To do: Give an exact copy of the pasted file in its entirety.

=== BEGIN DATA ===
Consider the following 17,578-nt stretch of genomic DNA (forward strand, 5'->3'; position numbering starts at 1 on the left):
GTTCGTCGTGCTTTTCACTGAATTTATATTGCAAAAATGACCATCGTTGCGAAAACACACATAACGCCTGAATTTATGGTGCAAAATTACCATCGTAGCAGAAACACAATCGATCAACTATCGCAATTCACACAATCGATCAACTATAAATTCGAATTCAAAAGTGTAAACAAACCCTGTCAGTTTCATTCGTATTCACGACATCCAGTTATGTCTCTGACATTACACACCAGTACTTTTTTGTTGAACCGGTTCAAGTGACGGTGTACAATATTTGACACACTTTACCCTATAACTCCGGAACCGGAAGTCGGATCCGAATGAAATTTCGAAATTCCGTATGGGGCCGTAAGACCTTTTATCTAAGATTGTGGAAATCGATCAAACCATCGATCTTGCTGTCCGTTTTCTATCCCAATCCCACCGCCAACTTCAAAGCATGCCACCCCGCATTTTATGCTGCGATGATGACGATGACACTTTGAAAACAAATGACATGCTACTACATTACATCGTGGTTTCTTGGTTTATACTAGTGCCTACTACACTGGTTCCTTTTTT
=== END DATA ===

Consider the following 17,578-nt stretch of genomic DNA (forward strand, 5'->3'; position numbering starts at 1 on the left):
GTTCGTCGTGCTTTTCACTGAATTTATATTGCAAAAATGACCATCGTTGCGAAAACACACATAACGCCTGAATTTATGGTGCAAAATTACCATCGTAGCAGAAACACAATCGATCAACTATCGCAATTCACACAATCGATCAACTATAAATTCGAATTCAAAAGTGTAAACAAACCCTGTCAGTTTCATTCGTATTCACGACATCCAGTTATGTCTCTGACATTACACACCAGTACTTTTTTGTTGAACCGGTTCAAGTGACGGTGTACAATATTTGACACACTTTACCCTATAACTCCGGAACCGGAAGTCGGATCCGAATGAAATTTCGAAATTCCGTATGGGGCCGTAAGACCTTTTATCTAAGATTGTGGAAATCGATCAAACCATCGATCTTGCTGTCCGTTTTCTATCCCAATCCCACCGCCAACTTCAAAGCATGCCACCCCGCATTTTATGCTGCGATGATGACGATGACACTTTGAAAACAAATGACATGCTACTACATTACATCGTGGTTTCTTGGTTTATACTAGTGCCTACTACACTGGTTCCTTTTTT